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Jews in the Post-War World, by Max Gottschalk and Abraham G. Duker

An Objective Postwar Guide

Jews in the Post-War World.
by Max Gottschalk and Abraham G. Duker.
New York, The Dryden Press, 1945. 224 pp. $3.00.

Of all peoples who have passed through the tragic destiny of Nazi rule none has suffered more than the Jewish people; of all the multitude of problems confronting a baffled and bewildered post-war world none is more complex than the Jewish problem. Yet there is no problem about which there is generally less knowledge, less understanding and less intelligence than about that which concerns the postwar fate of the Jewish people. The Jewish as well as the non-Jewish world, communal leaders and lay people alike, display a lamenable and pathetic ignorance of the most elementary and basic facts of Jewish life. In the light of such a situation, the appearance of a guide to the Jewish problem by two competent scholars, Max Gottschalk and Abraham Duker, is more than of academic interest.

The volume under review is based on a study course on Jewish post-war problems prepared by the Research Institute on Peace and Post-War Problems of the American Jewish Committee. It is not a “partisan guide” to the Jewish problem. “Every effort,” say the authors in their introduction, “has been made to present the objective materials which the average reader must have at his disposal. . . . No attempt has been made to argue in favor of any particular program, or plan, or blueprint.”

On the whole, the authors have carried out this aim most faithfully. Jewish affairs between World War I and World War II are presented in the setting of general world-conditions. There is an excellent historical survey of the Jewish preparations for peace after World War I, and an interesting account of the background of the congress movement in the United States which led to the establishment of the American Congress. The section on the Jews in the Soviet Union is not up to date, especially with regard to Jewish cultural life after 1933. In the opinion of this reviewer, too, far too much importance is attached to the Jewish Anti-Fascist Committee. The chapter on Palestine, on the other hand, presents a most balanced survey of the various aspects of the problem, although the conclusions may strike some readers as jejune.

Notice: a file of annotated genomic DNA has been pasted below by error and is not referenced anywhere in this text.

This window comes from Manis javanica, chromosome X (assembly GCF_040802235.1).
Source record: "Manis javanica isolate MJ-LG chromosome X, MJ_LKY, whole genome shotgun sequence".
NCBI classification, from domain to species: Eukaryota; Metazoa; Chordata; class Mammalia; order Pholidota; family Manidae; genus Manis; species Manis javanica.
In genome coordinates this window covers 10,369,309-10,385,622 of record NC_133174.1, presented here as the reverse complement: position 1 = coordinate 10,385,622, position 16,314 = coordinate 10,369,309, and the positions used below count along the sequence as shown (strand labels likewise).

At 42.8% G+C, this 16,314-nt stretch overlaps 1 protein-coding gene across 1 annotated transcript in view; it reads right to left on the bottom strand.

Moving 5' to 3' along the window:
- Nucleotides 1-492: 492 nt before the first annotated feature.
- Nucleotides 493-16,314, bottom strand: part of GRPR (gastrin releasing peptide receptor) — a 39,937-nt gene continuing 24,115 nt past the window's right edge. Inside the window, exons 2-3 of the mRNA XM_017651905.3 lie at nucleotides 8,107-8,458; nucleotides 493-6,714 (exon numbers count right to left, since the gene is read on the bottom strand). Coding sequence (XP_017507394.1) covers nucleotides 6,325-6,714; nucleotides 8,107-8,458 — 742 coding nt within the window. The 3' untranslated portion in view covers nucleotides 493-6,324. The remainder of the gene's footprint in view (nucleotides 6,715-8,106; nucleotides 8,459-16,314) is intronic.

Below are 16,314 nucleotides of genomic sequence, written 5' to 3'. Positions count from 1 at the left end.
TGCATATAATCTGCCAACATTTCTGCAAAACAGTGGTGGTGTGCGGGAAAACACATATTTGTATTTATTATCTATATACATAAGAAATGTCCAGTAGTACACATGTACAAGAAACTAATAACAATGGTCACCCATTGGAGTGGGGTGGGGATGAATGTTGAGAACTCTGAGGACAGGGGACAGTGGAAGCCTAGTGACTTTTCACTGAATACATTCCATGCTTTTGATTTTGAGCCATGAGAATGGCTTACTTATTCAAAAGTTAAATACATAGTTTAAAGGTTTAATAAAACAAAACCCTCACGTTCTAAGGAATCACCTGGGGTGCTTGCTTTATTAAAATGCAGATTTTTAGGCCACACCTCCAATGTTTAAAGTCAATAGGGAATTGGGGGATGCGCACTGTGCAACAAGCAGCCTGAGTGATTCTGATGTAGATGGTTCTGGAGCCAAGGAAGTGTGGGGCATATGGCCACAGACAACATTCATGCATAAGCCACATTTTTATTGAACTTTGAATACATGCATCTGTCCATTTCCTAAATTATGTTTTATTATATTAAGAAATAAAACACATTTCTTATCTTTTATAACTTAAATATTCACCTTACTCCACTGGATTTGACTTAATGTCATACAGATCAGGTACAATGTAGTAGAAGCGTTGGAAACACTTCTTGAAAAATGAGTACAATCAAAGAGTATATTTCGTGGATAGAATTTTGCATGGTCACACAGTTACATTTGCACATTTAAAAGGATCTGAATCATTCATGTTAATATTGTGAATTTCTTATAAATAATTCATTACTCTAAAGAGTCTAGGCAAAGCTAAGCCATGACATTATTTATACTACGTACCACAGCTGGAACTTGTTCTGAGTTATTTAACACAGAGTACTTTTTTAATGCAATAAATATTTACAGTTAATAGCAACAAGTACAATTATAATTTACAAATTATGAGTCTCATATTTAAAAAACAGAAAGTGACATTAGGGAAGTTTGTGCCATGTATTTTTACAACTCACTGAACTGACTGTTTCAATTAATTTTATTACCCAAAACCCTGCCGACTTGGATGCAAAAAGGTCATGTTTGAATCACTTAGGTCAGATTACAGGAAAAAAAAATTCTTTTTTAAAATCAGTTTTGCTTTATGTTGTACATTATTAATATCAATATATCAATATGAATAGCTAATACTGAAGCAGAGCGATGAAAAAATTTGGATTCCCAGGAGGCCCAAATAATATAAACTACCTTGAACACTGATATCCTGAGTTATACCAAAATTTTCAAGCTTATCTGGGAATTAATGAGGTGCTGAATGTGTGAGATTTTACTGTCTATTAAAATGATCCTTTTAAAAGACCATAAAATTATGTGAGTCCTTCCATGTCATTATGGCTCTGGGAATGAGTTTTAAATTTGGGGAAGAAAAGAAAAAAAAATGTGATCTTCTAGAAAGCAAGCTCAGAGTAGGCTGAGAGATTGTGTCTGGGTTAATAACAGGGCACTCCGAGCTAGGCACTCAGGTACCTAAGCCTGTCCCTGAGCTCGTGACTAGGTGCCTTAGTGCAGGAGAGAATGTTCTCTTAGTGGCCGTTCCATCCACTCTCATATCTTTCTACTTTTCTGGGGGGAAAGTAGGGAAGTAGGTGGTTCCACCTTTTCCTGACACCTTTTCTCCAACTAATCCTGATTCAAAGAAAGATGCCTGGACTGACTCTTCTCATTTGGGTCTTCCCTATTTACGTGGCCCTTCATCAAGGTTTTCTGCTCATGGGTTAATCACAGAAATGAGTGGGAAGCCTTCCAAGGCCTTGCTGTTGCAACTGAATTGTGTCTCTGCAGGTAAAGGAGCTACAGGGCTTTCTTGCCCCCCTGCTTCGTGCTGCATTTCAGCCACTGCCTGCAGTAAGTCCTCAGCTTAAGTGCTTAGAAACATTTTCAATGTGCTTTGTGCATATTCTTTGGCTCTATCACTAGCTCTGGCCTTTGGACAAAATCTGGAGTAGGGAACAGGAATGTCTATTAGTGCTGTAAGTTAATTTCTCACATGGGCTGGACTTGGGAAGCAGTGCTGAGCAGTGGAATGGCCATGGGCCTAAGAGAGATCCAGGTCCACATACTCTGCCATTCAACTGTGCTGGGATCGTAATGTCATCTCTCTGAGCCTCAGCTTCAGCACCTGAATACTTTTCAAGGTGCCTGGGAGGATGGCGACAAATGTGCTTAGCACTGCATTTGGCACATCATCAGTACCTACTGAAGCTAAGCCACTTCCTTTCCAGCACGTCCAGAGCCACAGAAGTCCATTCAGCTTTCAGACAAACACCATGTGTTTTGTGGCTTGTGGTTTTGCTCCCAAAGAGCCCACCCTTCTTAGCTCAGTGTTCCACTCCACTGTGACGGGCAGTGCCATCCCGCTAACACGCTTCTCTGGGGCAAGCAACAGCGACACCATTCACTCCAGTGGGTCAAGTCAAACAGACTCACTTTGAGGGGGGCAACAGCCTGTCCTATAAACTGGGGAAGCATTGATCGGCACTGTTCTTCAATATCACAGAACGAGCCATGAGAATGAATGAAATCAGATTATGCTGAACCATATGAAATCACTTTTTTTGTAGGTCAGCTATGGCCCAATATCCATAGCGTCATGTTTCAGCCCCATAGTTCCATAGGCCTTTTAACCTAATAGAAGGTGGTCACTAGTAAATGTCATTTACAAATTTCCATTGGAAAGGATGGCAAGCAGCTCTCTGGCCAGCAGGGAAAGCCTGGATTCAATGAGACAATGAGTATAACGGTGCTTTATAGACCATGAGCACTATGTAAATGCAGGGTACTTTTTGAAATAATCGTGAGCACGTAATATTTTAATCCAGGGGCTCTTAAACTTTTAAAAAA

The authors do well to stress throughout their book the indissoluble relationship between a just solution of the Jewish problem to a just disposal of general international problems. “The best hope for Jews, as for all mankind,” they declare, “lies in a post-war world based on international guarantees and mutual understanding. If the future of Europe is built on cooperation among the United Nations, Jewish individual and group rights will be-adequately protected.” That is why the general acceptance of the philosophy of cultural pluralism is so vitally essential for the maintenance of Jewish group life. That is why, too, the dominant trend of thought regarding national minorities which now prevails among the ruling powers is a deadly danger to the continued survival of Jews in Europe. The acceptance of the principle of a monolithic and integral national state, as it is being fashioned in Eastern Europe today, with its attempt to eliminate minority problems by wholesale shifts of population, leaves no protection for Jews, who are a minority everywhere. It is most unfortunate that Jewish political leaders seem to be blissfully unmindful of the potential dangers to world-Jewry inherent in such a political doctrine.

After a detailed discussion of the problems of relief, reconstruction and migration, the authors conclude with a chapter on “Jewish Survival in the Democracy of the Future.” This comes closest to a credo of Jewish life. Here too there is a nice blend of emphasis on Jewish values combined with considerations of a general world order. “Jewish survival as a concept,” they rightly observe, “must be large enough to include every interpretation of the role and function of the Jewish people in future history.” Religion, culture, community of fate and historical tradition all will play their role as regenerative and recuperative forces in Jewish life. But, conclude the authors, the chief requisites of survival are a democratic structure of society and the presence within the Jewish communities themselves of the will to survive through the sustaining power of Jewishness. These are conclusions with which no intelligent student of Jewish life can take issue.

Jews in the Post-War World is not a brilliant book; it is not marked by bold, imaginative or creative thinking regarding Jewish life. But it is comprehensive, informative, fair and objective. As such it should be read and used by every student of world affairs. It is a volume, too, which can well be recommended to our communal leaders as a vade mecum; and it is the hope of this reviewer that they will take time out to read the volume themselves and not rely on their office boys to prepare a digest of it for them.

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